- Effective Problem Solving
- Collaborative Content Planning
Though open communication between vendor partners and sponsors is integral in the overall success of a project, problems can and do arise. A vendor’s ability to manage problems fully and expeditiously is imperative in evaluating its effectiveness as a partner. At the start of the project, sponsor and vendor should institute an issue resolution plan in the event of an unforeseen problem. Taking the time to strategize how potential issues will be addressed is necessary in order to alleviate “pain points” in the process. This level of preparedness and strategy will fortify the ongoing relationship between both parties and mitigate confusion, should an issue arise.
In addition to establishing a solid communication base, mapping timelines and developing issue resolution strategies with a vendor partner, another crucial component to developing a strong relationship with a strategic resourcing vendor is leveraging one another’s knowledge and experiences. Though this may not be a formal action item in the vendor/sponsor arrangement, it is incredibly important when building a successful relationship. Both sponsors and vendors have significant areas of expertise, and by sharing this knowledge with one another, gaps can be seamlessly bridged. For example, since the sponsor is proficient in the nuances of a particular project, it is privy to significant details that a vendor may be unfamiliar with. The vendor may rely on the sponsor’s expertise in order to facilitate certain aspects of the project where there may be outstanding questions.
A strategic resourcing partner typically has vast experience with both outsourcing and insourcing best practices, and can share these lessons with sponsors throughout the duration of the project. An example of this is when vendors have a holistic view of the project, since they have experience working on projects at various stages in the submission process. A partner generally has an understanding of the necessary steps a sponsor should follow to bring the project (or submission) to timely and successful completion. This expertise can be shared with sponsors in an effort to look forward in the process and identify critical project milestones. While a sponsor may be immersed in the scope of the current task, vendor partners are able to work alongside sponsors to ensure that they are prepared for the tasks and potential challenges ahead of them beyond the current project. Often, vendors can also provide the tools, processes and know-how to efficiently address these “next steps” and partner with the sponsor on a continual basis. When determining an ideal strategic resourcing partnership, sponsors should not only assess the vendors’ fit for the current project, but their ability to support future needs as well.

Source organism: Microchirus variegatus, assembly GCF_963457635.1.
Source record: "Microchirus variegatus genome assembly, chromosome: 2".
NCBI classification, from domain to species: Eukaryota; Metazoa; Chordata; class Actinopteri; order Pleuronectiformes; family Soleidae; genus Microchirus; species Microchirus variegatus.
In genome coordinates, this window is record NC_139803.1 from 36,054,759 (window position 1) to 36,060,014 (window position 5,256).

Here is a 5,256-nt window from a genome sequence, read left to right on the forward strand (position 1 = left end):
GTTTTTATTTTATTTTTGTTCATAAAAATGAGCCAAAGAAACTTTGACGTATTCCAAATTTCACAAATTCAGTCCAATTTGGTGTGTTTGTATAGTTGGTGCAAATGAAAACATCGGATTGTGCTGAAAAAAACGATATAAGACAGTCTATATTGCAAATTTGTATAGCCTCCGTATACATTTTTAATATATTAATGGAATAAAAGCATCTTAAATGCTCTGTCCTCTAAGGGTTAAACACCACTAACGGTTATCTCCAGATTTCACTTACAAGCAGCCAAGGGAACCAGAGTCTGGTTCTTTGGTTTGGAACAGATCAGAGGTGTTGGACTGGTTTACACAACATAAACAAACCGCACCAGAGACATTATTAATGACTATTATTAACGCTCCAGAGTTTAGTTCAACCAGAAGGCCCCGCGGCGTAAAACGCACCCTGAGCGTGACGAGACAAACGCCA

Another significant capability that strategic resourcing partners can provide to sponsors is centered on technology. Technology expertise, tools and services can be an essential differentiator in the submission process. The right technology can maximize efficiency and reduce costly rework from a sponsor perspective. Vendors that offer technology-enabled platforms and have a keen knowledge of the submission management process can simplify the sponsor’s process and meet or exceed deliverable expectations. Sponsors should inquire as to the processes that will be fortified by the use of technology, and how the sponsor will work in conjunction with both the vendor and their technology. They should also gain an understanding of how their internal points of contact will interface with the vendor equivalent through the use of technology as part of the process in order to create a collaborative environment.
It is also important for the sponsor to identify the level of technology-assisted support needed from its perspective. This is demonstrated by some strategic resourcing partners using technology solutions to manage and control each aspect of the submission compilation process. Such solutions are advantageous, in that they reduce the amount of back-and-forth to acquire and submit information, and create a universal portal for both the sponsor and vendor to review project tasks and work items, clearly outlining deliverables.
Finally, when evaluating a strategic resourcing partner’s process, a sponsor should confirm that thorough quality control measures are in place. Through the sponsor assessment of a vendor’s levels of review, these internal quality control steps can offer assurances that the project work will be vigorously reviewed prior to the final deliverable stage. This will establish levels of trust and reinforce the sponsor-partner working relationship.
Through navigating outsourcing and insourcing trends by carefully evaluating strategic resourcing partner options and assessing internal goals and needs, a sponsor is able to make an educated decision when selecting a vendor partner. Similarly, a sponsor can utilize best practices to develop a successful and lasting relationship with their strategic resourcing partner. Critical best practices include aligning with a vendor that is a strategic and cultural fit, developing detailed plans and milestones, outlining a clear problem-solving strategy, benefiting from knowledge sharing and maintaining open networks of communication. After all, a positive partnership can lead to a lasting and mutually beneficial vendor/sponsor relationship beyond the scope of the current engagement.
Janel Demeter is manager, Regulatory Operations at Octagon Research Solutions. She can be reached at firstname.lastname@example.org.